Excel 2013 Business Intelligence New Features –Deep Dive – I

(update: SmartPivot for Excel version 2.3 – a much improved version- has just been published, please visit SmartPivot Product Page for the latest version Excel BI features including instant search, quick connect , a stunning pivot viewer visualization for Excel tables & many others)

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SmartPivot Latest Version for Excel 2007, 2010, 2013 & PowerPivot

(see my second post here for new features related to pivottable/olap data navigation)

Well, full installing an Office  preview on my work laptop, with so many ongoing data projects  & addons targeting Excel 2007/2010, only a few days after its release is certainly not a “treat” I’m known for. :) It usually takes a few… months. In the meantime I usually count on amazing guys like Chris to keep me posted on the news. :) (amazing posts by the way- go read them if you are into Excel 2013 BI! )

Anyway,  a calculated risk: 1) my past experiences with Excel betas side by side had always been useful, 2) on our 3 hours train trip to Lisbon today my friend  &  colleague Jose Antonio Silva gently shared his win8 tablet with the full office 2013 preview installed, and what a fun & quick trip it was. From the usual netflix odata  feeds, to PowerView @Excel, in a few minutes (and with the help of our PowerView guru Cristiano Xavier :) ) we already had crafted some amazing dashboards. Directly over  basic Excel tables, no complexity whatsoever, beside constantly struggling to resize dashboard items in a tablet!

That got me craving for more, needing to take a much deeper look on some features. And so, no other way than really installing the new preview.

Installing Office 2013 Preview

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Amazingly, not much to say beside it was unbelievably easy& fast, in a few minutes, without restart whatsoever, or closing any Office 2010 App, I was already working  on Excel 2013 (I guess that’s why its called a “streamed” install, flawless). Never seen before.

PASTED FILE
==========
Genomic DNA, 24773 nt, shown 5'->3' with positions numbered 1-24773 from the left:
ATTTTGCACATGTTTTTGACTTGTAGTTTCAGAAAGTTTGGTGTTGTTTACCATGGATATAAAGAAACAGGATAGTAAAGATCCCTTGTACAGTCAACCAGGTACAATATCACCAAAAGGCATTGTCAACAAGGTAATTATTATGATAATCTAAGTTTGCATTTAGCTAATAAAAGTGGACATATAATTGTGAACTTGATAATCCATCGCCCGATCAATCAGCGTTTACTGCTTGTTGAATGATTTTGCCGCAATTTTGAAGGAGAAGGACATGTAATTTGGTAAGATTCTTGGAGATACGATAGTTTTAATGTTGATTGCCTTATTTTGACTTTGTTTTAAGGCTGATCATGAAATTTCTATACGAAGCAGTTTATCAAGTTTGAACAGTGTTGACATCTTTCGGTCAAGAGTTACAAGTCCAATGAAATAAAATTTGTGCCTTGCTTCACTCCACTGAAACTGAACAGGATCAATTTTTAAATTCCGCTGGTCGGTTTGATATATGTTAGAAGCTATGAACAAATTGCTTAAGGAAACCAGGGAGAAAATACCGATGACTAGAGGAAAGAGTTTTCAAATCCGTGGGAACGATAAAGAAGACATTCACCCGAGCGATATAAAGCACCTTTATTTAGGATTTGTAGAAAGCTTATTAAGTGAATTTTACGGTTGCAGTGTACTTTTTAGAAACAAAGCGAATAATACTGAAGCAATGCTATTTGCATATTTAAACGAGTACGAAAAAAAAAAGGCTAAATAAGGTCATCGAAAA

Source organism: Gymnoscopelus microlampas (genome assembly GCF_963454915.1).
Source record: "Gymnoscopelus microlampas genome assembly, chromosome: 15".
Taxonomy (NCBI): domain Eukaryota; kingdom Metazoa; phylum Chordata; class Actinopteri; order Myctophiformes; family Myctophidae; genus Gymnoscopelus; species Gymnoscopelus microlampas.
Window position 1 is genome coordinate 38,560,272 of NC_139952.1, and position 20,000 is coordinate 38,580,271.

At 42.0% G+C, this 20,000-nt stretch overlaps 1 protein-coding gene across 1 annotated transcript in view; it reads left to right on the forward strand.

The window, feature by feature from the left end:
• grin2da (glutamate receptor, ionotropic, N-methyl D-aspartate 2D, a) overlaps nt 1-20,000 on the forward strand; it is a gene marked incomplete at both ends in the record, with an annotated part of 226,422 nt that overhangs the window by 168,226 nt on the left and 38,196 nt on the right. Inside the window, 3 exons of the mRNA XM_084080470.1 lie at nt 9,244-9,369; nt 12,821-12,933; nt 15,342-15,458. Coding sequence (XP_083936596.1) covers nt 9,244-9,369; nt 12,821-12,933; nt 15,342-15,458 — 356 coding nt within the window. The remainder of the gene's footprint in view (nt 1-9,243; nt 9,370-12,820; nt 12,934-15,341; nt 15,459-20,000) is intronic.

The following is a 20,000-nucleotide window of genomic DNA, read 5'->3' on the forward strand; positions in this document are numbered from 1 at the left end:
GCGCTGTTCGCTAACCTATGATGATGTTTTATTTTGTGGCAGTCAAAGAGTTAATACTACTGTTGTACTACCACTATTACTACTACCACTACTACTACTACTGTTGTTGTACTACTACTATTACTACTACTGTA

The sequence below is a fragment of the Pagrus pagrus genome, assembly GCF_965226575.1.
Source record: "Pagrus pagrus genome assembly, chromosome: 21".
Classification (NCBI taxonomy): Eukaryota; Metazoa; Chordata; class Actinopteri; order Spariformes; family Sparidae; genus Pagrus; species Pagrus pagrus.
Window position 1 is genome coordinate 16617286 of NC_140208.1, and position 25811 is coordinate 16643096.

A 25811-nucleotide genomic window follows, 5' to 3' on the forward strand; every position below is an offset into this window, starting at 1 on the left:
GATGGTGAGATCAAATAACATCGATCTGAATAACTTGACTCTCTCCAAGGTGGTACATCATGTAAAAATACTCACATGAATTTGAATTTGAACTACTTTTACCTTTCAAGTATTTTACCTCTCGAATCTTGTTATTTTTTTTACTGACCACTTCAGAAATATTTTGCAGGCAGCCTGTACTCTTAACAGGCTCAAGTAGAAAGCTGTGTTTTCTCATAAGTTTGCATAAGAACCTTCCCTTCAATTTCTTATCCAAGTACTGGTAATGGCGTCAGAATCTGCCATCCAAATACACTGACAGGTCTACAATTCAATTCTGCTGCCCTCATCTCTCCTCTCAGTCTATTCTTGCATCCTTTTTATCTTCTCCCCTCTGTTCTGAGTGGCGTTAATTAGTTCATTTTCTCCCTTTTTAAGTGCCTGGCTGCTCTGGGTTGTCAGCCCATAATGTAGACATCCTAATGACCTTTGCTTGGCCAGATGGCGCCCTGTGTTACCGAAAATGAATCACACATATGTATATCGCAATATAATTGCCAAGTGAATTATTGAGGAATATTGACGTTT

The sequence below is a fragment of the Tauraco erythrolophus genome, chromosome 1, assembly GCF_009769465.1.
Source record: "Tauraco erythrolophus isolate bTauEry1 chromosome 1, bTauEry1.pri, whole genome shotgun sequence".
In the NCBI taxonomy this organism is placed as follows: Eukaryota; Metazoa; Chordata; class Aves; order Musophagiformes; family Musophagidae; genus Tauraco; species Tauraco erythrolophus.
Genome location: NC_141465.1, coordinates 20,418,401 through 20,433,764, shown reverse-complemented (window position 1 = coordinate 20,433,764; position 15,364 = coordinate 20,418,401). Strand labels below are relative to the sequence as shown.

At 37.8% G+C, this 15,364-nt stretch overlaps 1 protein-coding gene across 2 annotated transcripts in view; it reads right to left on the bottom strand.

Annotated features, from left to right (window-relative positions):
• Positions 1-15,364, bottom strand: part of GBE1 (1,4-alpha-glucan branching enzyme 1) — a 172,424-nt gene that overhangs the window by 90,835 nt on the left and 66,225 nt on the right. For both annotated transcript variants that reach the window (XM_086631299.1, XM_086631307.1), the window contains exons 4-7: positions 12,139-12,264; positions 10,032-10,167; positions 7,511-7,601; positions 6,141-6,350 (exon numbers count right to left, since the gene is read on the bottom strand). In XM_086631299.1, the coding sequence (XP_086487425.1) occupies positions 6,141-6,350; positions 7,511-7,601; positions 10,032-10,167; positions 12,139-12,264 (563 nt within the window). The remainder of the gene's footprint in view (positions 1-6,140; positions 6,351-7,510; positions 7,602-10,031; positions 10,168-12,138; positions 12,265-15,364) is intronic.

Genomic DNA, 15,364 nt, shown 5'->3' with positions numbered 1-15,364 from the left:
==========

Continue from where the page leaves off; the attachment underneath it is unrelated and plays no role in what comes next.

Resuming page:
Minor issue was that I was never asked what specific features to install and in a few minutes,to my surprise…, I already had the full preview available. (Previous betas would not support Outlook side by side….. I’ll soon now if this issue remains I guess… )

Starting Excel 2013

First notes, all my addins loaded just fine, from our SmartPivot to MasterData,WWT, all seem good to go. Great!

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(by the way, please count me in on “the lets forget the top level menus fixed upper case shall we” ! ?:) ) What the hell… I’m also known for my lack of branding/design skills, but that feels pretty annoying to me honestly.

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Due to the number of addins I have enabled (a few I guess), and with the new large upper case titles, Excel can’t get enough space to show them all… and exhibits an absurdly annoying arrow that moves the ribbon left or right. Horrible!

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OData & Azure Data Market are now native providers in Excel

Probably as a side effect of the powerpivot/xvelocity runtime now fully integrated into Excel, we now can use odata feeds like we would use any other database table, it will bind easily to a regular excel Table Query.

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Beside supporting powerpivot this opens up several new & interesting scenarios, not specifically related to powerpivot or powerview . As http odata servers are very easy to code & deploy. I bet that few people could build a native oledb provider to use in Excel, well, an odata server/endpoint is a no brainer. Lots of tools, samples & sdks.

End users will now have no problem in importing odata feeds to regular Excel tables, way more simple than having to open powerpivot and being forced to use pivot tables/aggregated values.

For example, using the netflix odata  api to list movies in the 80s:

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(note the “add this data to the data model”, that reads something like: add this data table to the internal powerpivot-datamodel- table collection)

And that’s it, our title list is available in Excel (and as we can see above  we can even create a powerview report without having to go through the intermediate excel table)